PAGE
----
LLVM Project News and Details from the Trenches

Monday, January 8, 2018

Improving Link Time on Windows with clang-cl and lld

One of our goals in bringing clang and lld to Windows has always been to improve developer experience, and what is it that developers want the most?  Faster build times!  Recently, our focus has been on improving link time because it's the step that's the hardest to parallelize so we can't fall back on the time honored tradition of throwing more cores at it.

Of the various steps involved in linking, generating the debug info (which, on Windows, is a PDB file) is by far the slowest since it involves merging O(# of linker inputs) sequences of type records, most of which are duplicate anyway.  For example, if two cpp files both include <string>, then both of those object files will have hundreds of duplicate type records that need to be de-duplicated during the link step.  This means you have to compute O(M x N) hash values, even though only a small fraction of those ultimately contribute to the final PDB.

Several strategies have been invented to deal with this over the years and try to make linking faster.  Many years ago, Microsoft introduced the notion of a Type Server (enabled via /Zi compiler option in MSVC), which moves some of the work into the compiler (to take advantage of parallelism).  More recently we have been given the /DEBUG:FASTLINK linker option which attempts to solve the problem by not merging types at all in the linker.  However, each of these strategies has its own set of disadvantages, and neither can be considered perfect for all use cases.

In this blog post, we'll first go over some technical background about CodeView so that we can understand the problem, followed by a summary of existing attempts to speed up type merging.  Then, we'll describe a novel extension to the PE/COFF file format which speeds up linking by offloading part of the work required to de-duplicate types to the compiler and using a new algorithm which uniquely identifies type records even across input files, and discuss the various tradeoffs of each approach.  Finally, we'll present some benchmarks and discuss how you can try this out in clang-cl and lld today.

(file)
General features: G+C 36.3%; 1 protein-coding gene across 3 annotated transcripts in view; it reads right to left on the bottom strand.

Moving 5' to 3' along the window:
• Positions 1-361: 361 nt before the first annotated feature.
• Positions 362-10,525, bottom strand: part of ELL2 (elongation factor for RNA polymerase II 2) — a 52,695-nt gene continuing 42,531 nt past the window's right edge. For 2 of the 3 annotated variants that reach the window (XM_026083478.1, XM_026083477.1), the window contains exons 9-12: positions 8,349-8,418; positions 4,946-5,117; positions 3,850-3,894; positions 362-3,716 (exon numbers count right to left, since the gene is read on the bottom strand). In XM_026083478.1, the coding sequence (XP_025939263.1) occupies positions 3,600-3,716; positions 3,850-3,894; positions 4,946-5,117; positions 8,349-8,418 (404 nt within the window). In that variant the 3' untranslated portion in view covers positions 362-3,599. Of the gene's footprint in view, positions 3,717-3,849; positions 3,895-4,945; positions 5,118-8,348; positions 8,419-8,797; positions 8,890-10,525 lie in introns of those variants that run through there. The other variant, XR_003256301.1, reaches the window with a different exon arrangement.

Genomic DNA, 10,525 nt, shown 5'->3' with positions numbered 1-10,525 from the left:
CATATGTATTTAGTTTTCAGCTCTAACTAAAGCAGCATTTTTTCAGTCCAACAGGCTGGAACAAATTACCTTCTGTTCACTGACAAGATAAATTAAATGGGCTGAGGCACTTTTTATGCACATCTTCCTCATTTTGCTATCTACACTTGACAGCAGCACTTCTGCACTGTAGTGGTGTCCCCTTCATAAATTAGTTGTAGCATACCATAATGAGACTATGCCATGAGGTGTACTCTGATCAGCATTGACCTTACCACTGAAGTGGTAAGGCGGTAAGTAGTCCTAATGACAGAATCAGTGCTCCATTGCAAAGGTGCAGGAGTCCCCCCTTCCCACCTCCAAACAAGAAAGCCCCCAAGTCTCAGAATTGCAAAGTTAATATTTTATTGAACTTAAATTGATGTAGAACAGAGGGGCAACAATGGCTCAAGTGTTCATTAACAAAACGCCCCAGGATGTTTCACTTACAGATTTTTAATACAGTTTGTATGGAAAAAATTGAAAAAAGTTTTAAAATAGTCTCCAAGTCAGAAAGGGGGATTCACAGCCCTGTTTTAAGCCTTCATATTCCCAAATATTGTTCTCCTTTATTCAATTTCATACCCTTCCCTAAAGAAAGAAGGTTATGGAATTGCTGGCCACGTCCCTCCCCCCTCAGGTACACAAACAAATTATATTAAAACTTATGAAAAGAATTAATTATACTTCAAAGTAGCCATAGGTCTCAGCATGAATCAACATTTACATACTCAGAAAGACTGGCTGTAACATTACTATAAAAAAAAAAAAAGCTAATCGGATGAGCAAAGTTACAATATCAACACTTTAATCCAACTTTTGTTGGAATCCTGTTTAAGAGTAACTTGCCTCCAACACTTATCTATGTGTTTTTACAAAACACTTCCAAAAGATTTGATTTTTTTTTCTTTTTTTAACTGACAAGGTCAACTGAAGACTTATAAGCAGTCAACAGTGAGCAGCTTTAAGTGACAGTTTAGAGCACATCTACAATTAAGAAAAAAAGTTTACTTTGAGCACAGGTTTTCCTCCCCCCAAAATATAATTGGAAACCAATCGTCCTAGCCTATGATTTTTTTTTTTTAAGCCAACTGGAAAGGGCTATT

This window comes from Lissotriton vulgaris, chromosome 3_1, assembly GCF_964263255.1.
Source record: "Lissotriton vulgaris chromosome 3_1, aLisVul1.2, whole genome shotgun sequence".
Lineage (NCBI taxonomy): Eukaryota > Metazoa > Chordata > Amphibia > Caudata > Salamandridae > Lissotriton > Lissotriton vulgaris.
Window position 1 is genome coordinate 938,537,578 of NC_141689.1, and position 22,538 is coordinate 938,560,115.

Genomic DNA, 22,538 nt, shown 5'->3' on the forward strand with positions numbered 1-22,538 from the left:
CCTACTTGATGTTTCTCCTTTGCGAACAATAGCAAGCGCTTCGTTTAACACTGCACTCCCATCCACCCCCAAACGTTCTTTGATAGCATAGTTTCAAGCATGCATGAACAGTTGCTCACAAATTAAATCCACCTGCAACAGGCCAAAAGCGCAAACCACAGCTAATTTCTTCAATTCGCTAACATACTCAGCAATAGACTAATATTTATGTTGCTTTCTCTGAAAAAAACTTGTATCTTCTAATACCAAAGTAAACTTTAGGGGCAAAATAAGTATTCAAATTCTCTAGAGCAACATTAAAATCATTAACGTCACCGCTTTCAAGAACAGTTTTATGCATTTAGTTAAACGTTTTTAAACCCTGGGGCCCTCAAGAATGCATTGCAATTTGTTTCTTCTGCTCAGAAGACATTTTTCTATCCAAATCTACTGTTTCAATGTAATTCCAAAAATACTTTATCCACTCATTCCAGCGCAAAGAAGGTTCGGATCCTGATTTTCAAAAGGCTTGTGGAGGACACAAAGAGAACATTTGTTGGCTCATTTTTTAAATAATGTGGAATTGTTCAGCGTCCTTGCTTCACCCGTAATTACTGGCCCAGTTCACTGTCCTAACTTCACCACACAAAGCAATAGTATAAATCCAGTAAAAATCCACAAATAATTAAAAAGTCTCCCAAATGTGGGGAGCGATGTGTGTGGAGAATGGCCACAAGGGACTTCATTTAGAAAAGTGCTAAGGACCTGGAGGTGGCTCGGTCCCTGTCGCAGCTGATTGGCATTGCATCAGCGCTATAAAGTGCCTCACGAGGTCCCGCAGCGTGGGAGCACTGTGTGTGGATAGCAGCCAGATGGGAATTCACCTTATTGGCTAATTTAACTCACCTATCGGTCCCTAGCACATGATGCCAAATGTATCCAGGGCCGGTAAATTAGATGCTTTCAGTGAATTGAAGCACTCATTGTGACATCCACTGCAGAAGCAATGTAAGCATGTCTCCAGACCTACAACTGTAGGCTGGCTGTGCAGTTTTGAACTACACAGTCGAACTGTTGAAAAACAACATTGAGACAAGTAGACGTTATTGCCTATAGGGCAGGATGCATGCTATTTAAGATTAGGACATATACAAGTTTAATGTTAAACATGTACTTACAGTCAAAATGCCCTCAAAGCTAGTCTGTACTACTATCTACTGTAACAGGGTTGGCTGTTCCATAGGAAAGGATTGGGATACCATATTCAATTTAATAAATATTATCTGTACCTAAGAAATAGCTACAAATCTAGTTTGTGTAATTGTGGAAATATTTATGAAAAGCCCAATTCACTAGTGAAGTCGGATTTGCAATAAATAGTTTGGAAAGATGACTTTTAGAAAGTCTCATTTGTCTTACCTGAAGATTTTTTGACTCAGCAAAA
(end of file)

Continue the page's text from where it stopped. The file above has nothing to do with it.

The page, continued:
Consider a simple structure in C++, defined like this a header file:

     struct Node {
       Node *Next = nullptr;
       Node *Prev = nullptr;
       int Value = 0;

Since each compilation happens independently of every other compilation, the compiler cannot assume any other translation unit will ever emit the records necessary to describe this type.  As a result, to guarantee that the type makes it into the final PDB, every compiler instance that encounters this definition must emit type information for this type.  So the record will be serialized by the compiler into a series of records that looks roughly like this:

0x1004 | LF_STRUCTURE [size = 40] `Node`
         unique name: `.?AUNode@@`
         vtable: <none>
         base list: <none>
         field list: <none>
         options: forward ref | has unique name
0x1005 | LF_POINTER [size = 12]
         referent = 0x1004
         mode = pointer